U.S. Court in Germany Reserves Decision on Jewish Claim Issue

The United States High Commission Court at Mannheim today reserved decision, for 20 days, on a motion by the giant German chemical trust IG Farben questioning the court’s jurisdiction over a soft filed against IG Farben by a former slave laborer.

The slave laborer, a Jewish soldier now serving in the United States Army in Germany, is asking $200,000 in back pay and damages for two years of enforced servitude at an IG Farben plant near the Auschwitz concentration camp. The soldier, Pfc. Rufolf Wachsmann, worked at the Monowitz synthetic rubber plant from 1943 to 1945 while he was a Nazi prisoner. His attorneys claim $18,000 in back pay and $180,000 in interest, damages, permanent injury to body and mind as a result of the slave labor, costs and attorneys’ fees.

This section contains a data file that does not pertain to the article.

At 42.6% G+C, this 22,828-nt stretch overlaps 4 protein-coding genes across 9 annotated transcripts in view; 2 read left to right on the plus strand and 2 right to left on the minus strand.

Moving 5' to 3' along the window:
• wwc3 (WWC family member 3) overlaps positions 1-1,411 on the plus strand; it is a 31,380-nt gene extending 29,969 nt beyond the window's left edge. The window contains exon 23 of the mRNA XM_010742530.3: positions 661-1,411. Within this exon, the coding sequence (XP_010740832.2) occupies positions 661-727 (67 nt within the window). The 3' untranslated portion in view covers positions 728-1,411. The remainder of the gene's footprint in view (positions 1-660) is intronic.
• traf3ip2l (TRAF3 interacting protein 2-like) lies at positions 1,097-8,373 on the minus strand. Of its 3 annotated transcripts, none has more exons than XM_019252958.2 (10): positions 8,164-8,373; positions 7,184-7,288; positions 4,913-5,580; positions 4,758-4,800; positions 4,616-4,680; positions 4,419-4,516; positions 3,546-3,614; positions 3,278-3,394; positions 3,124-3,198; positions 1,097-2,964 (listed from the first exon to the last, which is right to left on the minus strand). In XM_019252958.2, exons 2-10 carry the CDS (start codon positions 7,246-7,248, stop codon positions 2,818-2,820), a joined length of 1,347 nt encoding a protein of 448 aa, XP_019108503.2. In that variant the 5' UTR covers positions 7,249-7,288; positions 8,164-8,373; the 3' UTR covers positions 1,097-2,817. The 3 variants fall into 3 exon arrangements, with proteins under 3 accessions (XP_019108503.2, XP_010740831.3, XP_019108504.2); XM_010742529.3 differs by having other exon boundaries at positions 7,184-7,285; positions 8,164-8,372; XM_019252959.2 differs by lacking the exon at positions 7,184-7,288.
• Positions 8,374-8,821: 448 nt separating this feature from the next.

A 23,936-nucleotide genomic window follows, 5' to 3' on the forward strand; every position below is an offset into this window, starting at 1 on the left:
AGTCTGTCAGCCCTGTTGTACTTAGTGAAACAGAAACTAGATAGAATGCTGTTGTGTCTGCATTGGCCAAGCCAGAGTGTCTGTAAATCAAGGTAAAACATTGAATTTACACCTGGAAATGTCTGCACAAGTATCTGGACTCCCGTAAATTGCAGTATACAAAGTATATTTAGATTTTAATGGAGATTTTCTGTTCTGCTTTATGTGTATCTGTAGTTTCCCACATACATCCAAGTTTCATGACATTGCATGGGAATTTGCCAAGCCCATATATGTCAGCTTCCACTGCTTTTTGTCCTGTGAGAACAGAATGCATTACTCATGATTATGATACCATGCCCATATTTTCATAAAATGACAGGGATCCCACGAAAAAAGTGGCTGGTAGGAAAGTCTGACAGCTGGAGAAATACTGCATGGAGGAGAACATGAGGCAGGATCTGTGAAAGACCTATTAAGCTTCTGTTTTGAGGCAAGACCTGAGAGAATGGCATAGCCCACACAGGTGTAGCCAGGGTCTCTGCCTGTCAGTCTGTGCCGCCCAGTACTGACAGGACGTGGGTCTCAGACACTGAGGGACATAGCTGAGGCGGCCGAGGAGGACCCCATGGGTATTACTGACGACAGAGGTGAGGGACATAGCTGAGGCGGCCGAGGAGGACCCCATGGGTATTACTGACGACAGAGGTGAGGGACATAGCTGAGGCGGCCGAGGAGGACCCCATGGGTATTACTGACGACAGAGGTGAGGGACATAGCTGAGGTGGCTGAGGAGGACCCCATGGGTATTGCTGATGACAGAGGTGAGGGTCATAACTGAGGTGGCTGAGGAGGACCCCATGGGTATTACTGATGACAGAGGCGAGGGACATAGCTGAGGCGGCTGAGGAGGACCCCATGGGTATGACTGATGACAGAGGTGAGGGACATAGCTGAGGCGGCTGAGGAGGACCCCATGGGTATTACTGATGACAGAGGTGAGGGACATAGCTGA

The U.S. court today rejected other motions by IG Farben to the effect that the company had not been served properly by the plaintiff and that the case should be tried in Frankfurt, rather than in Mannheim where Mr. Wachsmann is now stationed as a member of an MP battalion.

Mr. Wachsmann’s suit follows the successful conclusion of a suit brought against IG Farben for back wages by Norbert Wollheim, a German Jewish leader who recently immigrated to the United States. Mr. Wollheim broughthis suit in the German courts and requested only back wages of about $2,000. IG Farben has appealed the favorable decision in the Wollheim case to higher German courts.

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